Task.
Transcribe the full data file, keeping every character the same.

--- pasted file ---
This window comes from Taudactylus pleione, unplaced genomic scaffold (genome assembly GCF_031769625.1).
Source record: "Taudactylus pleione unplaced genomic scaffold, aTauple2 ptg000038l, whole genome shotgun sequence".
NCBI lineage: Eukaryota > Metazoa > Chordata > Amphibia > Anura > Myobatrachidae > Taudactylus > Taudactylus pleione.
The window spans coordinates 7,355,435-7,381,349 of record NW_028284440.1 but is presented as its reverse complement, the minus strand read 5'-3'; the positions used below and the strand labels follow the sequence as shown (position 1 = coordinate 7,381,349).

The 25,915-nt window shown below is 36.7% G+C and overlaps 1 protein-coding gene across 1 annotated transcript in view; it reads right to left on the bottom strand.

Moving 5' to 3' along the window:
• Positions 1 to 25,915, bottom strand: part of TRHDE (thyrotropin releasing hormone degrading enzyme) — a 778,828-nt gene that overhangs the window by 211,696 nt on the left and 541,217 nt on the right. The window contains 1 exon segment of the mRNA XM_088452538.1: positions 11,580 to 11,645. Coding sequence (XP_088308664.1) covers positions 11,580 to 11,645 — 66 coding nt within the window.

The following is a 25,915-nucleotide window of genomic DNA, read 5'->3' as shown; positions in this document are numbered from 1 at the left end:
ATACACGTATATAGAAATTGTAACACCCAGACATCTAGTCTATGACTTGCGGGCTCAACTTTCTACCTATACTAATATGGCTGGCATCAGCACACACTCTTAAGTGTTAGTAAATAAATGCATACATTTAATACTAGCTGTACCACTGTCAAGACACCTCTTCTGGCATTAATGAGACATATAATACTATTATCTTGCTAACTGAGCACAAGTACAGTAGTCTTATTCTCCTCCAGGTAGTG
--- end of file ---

This window comes from Taudactylus pleione, unplaced genomic scaffold (genome assembly GCF_031769625.1).
Source record: "Taudactylus pleione unplaced genomic scaffold, aTauple2 ptg000038l, whole genome shotgun sequence".
NCBI lineage: Eukaryota > Metazoa > Chordata > Amphibia > Anura > Myobatrachidae > Taudactylus > Taudactylus pleione.
The window spans coordinates 7,355,435-7,381,349 of record NW_028284440.1 but is presented as its reverse complement, the minus strand read 5'-3'; the positions used below and the strand labels follow the sequence as shown (position 1 = coordinate 7,381,349).

The 25,915-nt window shown below is 36.7% G+C and overlaps 1 protein-coding gene across 1 annotated transcript in view; it reads right to left on the bottom strand.

Moving 5' to 3' along the window:
• Positions 1 to 25,915, bottom strand: part of TRHDE (thyrotropin releasing hormone degrading enzyme) — a 778,828-nt gene that overhangs the window by 211,696 nt on the left and 541,217 nt on the right. The window contains 1 exon segment of the mRNA XM_088452538.1: positions 11,580 to 11,645. Coding sequence (XP_088308664.1) covers positions 11,580 to 11,645 — 66 coding nt within the window.

The following is a 25,915-nucleotide window of genomic DNA, read 5'->3' as shown; positions in this document are numbered from 1 at the left end:
ATACACGTATATAGAAATTGTAACACCCAGACATCTAGTCTATGACTTGCGGGCTCAACTTTCTACCTATACTAATATGGCTGGCATCAGCACACACTCTTAAGTGTTAGTAAATAAATGCATACATTTAATACTAGCTGTACCACTGTCAAGACACCTCTTCTGGCATTAATGAGACATATAATACTATTATCTTGCTAACTGAGCACAAGTACAGTAGTCTTATTCTCCTCCAGGTAGTG